Biological Systems Engineering

 

Date of this Version

2015

Citation

Transactions of the ASABE, Vol. 58(3): 667-684

Comments

Copyright 2015 American Society of Agricultural and Biological Engineers

Abstract

Surface energy balance components, including actual evapotranspiration (ET), were measured in a reducedtill maize-soybean field in south central Nebraska during three consecutive non-growing seasons (2006/2007, 2007/2008, and 2008/2009). The relative fractions of the energy balance components were compared across the non-growing seasons, and surface coefficients (Kc) were determined as a ratio of measured ET to estimated alfalfa (ETr) and grass (ETo) reference ET (ETref). The non-growing season following a maize crop had 25% to 35% more field surface covered with crop residue as compared to the non-growing seasons following soybean crops. Net radiation (Rn) was the dominant surface energy balance component, and its partitioning as latent heat (LE), sensible heat (H), and soil heat (G) fluxes depended on field surface and atmospheric conditions. No significant differences in magnitude, trend, and distribution of the surface energy balance components were observed between the seasons with maize or soybean surface residue cover. The cumulative ET was 196, 221, and 226 mm during the three consecutive non-growing seasons. Compared to ETref, the cumulative total measured ET was 61%, 63%, and 59% of cumulative total ETo and 43%, 46%, and 41% of cumulative total ETr during the three consecutive seasons. The type of residue on the field surface had no significant effect on the magnitude of ET. Thus, ET was primarily driven by atmospheric conditions rather than surface characteristics. The coefficient of determination (R2) for the daily ET vs. ETr data during the three consecutive non-growing seasons was only 0.23, 0.42, and 0.42,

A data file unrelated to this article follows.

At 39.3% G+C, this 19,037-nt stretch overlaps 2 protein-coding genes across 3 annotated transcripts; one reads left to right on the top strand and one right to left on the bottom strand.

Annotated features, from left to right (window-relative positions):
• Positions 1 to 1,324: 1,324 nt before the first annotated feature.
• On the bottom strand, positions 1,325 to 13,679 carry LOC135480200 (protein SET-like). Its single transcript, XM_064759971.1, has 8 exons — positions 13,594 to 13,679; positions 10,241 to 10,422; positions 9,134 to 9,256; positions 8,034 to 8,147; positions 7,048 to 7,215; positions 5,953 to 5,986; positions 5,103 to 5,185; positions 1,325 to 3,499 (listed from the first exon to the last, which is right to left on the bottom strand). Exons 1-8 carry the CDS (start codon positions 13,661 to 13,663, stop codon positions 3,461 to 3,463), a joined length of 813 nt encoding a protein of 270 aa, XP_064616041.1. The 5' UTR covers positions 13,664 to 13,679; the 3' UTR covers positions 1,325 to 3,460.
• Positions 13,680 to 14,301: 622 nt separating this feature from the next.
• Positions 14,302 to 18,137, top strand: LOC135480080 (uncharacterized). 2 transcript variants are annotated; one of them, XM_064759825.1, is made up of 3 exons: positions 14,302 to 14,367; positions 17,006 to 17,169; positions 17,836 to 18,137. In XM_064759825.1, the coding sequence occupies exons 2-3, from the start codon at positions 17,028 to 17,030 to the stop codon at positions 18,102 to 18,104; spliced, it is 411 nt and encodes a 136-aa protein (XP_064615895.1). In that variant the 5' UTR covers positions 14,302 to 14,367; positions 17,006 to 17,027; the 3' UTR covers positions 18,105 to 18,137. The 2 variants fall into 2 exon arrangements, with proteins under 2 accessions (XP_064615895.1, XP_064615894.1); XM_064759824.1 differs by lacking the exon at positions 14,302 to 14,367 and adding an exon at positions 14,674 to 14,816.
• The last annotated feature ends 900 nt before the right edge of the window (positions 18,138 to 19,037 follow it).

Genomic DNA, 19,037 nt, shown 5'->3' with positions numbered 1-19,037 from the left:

and R2 for ET vs. ETo was 0.29, 0.46, and 0.45, respectively. Daily and monthly average Kc values varied substantially from day to day and from month to month, and exhibited interannual variability as well. Thus, no single Kc value can be used as a good representation of the surface coefficient for accurate prediction of ET for part or all of the non-growing season. A good relationship was observed between monthly total measured ET vs. monthly total ETref. The R2 values for monthly total ET vs. monthly total ETref data ranged from 0.71 to 0.89 for both ETr and ETo. Using pooled data for monthly total ET vs. monthly total ETref, R2 was 0.78 for ETr and 0.80 for ETo. The slopes (S) of the best-fit line with intercept for the monthly total ET vs. monthly total ETref data were consistent for all three non-growing seasons, with S = 0.45 ±0.05

for ETr and S = 0.62 ±0.08 for ETo. The parity in R2 and S across the three non-growing seasons suggests that the same regression equation can be used to approximate non-growing season ET for field surfaces with both maize and soybean crop residue covers. Considering the extreme difficulties in measuring ET during winter in cold and windy climates with frozen and/or snow-covered conditions, the approach using a linear relationship between monthly total ET vs. monthly total ETref appears to be a good alternative to using a surface coefficient to approximate non-growing season monthly total ET. The conclusions of this research are based on the typical dormant season conditions observed at the research location and may not be generally transferable to other locations with different climatic and surface conditions.